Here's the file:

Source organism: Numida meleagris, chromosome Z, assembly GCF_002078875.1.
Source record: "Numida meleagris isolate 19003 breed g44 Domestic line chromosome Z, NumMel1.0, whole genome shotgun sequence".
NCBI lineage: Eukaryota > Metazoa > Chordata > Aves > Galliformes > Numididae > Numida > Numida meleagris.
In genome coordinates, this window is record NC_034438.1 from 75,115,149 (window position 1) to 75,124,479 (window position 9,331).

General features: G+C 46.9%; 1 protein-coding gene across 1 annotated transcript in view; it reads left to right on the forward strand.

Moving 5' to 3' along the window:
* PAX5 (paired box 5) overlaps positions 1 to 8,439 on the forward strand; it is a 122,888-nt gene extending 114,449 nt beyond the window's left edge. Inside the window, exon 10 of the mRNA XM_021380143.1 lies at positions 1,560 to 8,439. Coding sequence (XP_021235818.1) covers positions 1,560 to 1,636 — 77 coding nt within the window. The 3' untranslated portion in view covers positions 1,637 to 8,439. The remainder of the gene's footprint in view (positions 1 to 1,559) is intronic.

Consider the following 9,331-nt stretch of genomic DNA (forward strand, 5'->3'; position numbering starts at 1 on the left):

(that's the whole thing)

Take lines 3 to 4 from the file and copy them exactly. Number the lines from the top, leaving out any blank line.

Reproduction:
NCBI lineage: Eukaryota > Metazoa > Chordata > Aves > Galliformes > Numididae > Numida > Numida meleagris.
In genome coordinates, this window is record NC_034438.1 from 75,115,149 (window position 1) to 75,124,479 (window position 9,331).